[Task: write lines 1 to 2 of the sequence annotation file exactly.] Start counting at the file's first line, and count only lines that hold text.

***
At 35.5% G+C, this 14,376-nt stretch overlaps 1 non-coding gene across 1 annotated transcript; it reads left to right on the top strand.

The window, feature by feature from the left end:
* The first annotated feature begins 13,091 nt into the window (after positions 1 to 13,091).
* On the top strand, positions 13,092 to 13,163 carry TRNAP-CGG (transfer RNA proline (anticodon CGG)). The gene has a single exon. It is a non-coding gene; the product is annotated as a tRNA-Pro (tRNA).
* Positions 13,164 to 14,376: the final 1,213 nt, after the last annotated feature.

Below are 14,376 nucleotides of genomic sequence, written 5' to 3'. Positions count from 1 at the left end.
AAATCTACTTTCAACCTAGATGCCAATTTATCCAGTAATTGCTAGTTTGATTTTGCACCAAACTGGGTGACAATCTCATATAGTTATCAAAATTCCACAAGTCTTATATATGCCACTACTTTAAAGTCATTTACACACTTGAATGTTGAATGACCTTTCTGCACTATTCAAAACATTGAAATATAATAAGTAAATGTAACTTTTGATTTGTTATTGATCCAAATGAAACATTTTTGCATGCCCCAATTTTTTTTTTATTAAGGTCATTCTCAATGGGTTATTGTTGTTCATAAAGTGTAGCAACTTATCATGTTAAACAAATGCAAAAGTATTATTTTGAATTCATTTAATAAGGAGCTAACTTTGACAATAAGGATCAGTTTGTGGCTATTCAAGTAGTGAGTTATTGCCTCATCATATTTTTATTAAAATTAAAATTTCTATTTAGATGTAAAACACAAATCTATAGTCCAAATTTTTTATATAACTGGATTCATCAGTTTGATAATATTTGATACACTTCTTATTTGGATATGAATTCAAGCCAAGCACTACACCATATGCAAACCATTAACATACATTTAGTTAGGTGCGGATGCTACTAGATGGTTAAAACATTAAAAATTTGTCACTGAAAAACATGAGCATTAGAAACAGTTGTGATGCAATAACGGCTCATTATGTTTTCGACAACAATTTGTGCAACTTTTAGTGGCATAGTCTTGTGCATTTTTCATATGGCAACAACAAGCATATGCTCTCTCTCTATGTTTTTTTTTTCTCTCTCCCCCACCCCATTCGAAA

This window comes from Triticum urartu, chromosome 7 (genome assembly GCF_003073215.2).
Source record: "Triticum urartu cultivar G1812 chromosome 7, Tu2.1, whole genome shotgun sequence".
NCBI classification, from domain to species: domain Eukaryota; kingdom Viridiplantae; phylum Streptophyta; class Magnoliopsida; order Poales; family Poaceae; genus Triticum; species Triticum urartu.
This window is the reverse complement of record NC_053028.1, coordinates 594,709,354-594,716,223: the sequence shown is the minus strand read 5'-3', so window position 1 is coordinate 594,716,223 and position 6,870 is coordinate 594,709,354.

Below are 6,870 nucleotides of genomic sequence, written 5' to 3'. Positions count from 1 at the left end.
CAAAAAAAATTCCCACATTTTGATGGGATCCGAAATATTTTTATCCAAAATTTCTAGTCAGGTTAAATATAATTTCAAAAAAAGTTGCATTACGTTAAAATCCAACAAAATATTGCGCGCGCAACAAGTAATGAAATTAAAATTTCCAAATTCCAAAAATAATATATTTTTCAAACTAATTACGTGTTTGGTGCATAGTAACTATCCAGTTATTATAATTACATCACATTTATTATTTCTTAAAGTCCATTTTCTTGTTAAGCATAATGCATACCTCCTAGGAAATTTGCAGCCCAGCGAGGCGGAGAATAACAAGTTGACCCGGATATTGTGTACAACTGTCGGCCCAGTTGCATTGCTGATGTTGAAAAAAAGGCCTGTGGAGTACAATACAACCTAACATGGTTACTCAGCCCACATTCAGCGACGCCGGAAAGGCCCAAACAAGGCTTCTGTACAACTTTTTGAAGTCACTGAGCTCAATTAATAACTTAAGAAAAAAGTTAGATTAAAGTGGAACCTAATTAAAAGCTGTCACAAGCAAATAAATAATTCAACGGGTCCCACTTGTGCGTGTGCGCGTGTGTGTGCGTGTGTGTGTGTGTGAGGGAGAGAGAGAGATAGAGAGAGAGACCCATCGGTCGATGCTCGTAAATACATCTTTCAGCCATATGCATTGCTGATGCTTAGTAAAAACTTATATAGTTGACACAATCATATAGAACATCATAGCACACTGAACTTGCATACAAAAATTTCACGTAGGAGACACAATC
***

At 35.5% G+C, this 14,376-nt stretch overlaps 1 non-coding gene across 1 annotated transcript; it reads left to right on the top strand.

The window, feature by feature from the left end: